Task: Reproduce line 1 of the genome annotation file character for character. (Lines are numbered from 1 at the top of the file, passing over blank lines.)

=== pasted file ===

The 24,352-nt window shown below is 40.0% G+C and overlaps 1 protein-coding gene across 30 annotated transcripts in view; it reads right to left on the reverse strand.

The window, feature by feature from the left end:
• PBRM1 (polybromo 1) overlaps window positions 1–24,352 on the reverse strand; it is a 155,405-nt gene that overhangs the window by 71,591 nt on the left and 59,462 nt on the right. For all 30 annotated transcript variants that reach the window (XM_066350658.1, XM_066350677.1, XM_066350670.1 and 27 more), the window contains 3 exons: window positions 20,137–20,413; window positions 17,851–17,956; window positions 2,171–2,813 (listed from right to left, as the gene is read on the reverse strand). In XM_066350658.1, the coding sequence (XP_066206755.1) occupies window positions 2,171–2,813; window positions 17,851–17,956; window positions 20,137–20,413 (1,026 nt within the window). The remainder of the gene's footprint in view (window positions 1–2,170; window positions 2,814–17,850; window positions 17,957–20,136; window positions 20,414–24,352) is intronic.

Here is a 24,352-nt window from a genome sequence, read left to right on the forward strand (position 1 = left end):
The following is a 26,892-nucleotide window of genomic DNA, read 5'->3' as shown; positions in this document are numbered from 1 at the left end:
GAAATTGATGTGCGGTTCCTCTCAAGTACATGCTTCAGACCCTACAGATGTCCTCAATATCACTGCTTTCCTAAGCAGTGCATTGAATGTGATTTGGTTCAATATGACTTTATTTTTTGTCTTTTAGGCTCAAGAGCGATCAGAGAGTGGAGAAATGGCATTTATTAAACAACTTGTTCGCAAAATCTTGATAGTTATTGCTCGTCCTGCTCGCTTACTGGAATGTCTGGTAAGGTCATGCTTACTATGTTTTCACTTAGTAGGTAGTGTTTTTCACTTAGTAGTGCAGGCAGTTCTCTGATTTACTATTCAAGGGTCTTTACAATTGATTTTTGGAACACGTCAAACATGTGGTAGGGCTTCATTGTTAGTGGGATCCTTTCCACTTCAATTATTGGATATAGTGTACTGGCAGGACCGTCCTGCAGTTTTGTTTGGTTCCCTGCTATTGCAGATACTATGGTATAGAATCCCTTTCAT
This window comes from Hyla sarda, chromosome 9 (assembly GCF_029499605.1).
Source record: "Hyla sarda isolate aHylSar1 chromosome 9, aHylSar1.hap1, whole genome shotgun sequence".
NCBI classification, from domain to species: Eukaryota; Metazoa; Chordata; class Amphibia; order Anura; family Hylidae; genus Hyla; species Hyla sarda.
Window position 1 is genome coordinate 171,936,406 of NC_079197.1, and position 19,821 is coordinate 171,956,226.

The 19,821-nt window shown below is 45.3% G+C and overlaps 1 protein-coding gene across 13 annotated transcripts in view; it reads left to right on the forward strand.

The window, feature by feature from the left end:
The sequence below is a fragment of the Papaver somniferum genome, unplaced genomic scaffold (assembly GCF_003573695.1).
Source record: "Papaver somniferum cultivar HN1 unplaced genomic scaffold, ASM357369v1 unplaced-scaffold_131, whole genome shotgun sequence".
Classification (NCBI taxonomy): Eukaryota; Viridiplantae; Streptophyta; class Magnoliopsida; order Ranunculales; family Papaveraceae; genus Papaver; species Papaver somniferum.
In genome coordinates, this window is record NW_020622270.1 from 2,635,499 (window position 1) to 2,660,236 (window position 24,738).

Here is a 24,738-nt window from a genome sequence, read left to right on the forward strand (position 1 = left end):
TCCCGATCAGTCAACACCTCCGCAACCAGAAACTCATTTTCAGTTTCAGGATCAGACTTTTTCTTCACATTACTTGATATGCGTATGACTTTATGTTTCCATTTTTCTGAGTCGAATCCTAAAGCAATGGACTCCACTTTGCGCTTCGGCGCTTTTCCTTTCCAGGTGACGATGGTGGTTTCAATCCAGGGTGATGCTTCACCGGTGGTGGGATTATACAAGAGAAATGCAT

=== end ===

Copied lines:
The 24,352-nt window shown below is 40.0% G+C and overlaps 1 protein-coding gene across 30 annotated transcripts in view; it reads right to left on the reverse strand.